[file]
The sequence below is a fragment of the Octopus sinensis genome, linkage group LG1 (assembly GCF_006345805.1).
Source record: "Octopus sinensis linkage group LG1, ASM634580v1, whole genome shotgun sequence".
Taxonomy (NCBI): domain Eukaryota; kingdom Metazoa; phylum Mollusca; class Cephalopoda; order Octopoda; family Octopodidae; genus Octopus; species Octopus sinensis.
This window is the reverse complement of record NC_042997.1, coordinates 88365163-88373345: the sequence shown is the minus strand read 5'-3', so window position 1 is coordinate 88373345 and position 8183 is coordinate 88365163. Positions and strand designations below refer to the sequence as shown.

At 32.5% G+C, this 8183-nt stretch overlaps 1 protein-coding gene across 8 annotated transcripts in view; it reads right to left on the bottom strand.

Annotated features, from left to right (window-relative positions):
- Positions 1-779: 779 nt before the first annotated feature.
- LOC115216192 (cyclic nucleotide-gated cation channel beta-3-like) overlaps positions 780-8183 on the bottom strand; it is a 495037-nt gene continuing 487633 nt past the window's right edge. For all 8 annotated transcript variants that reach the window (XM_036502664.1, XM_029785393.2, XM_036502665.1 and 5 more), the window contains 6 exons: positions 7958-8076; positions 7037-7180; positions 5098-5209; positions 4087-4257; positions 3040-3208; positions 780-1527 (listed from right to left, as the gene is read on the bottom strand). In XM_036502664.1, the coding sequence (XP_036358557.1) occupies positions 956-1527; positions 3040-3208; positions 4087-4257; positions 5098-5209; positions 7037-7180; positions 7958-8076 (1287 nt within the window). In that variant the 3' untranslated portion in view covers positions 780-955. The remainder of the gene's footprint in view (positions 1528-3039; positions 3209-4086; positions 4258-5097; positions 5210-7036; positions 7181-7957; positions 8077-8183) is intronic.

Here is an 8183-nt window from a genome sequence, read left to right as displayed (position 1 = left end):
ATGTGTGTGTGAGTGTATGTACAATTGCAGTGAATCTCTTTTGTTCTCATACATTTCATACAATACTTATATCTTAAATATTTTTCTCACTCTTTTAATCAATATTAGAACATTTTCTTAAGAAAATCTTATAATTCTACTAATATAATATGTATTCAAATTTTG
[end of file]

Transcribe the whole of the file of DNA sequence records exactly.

The sequence below is a fragment of the Octopus sinensis genome, linkage group LG1 (assembly GCF_006345805.1).
Source record: "Octopus sinensis linkage group LG1, ASM634580v1, whole genome shotgun sequence".
Taxonomy (NCBI): domain Eukaryota; kingdom Metazoa; phylum Mollusca; class Cephalopoda; order Octopoda; family Octopodidae; genus Octopus; species Octopus sinensis.
This window is the reverse complement of record NC_042997.1, coordinates 88365163-88373345: the sequence shown is the minus strand read 5'-3', so window position 1 is coordinate 88373345 and position 8183 is coordinate 88365163. Positions and strand designations below refer to the sequence as shown.

At 32.5% G+C, this 8183-nt stretch overlaps 1 protein-coding gene across 8 annotated transcripts in view; it reads right to left on the bottom strand.

Annotated features, from left to right (window-relative positions):
- Positions 1-779: 779 nt before the first annotated feature.
- LOC115216192 (cyclic nucleotide-gated cation channel beta-3-like) overlaps positions 780-8183 on the bottom strand; it is a 495037-nt gene continuing 487633 nt past the window's right edge. For all 8 annotated transcript variants that reach the window (XM_036502664.1, XM_029785393.2, XM_036502665.1 and 5 more), the window contains 6 exons: positions 7958-8076; positions 7037-7180; positions 5098-5209; positions 4087-4257; positions 3040-3208; positions 780-1527 (listed from right to left, as the gene is read on the bottom strand). In XM_036502664.1, the coding sequence (XP_036358557.1) occupies positions 956-1527; positions 3040-3208; positions 4087-4257; positions 5098-5209; positions 7037-7180; positions 7958-8076 (1287 nt within the window). In that variant the 3' untranslated portion in view covers positions 780-955. The remainder of the gene's footprint in view (positions 1528-3039; positions 3209-4086; positions 4258-5097; positions 5210-7036; positions 7181-7957; positions 8077-8183) is intronic.

Here is an 8183-nt window from a genome sequence, read left to right as displayed (position 1 = left end):
ATGTGTGTGTGAGTGTATGTACAATTGCAGTGAATCTCTTTTGTTCTCATACATTTCATACAATACTTATATCTTAAATATTTTTCTCACTCTTTTAATCAATATTAGAACATTTTCTTAAGAAAATCTTATAATTCTACTAATATAATATGTATTCAAATTTTG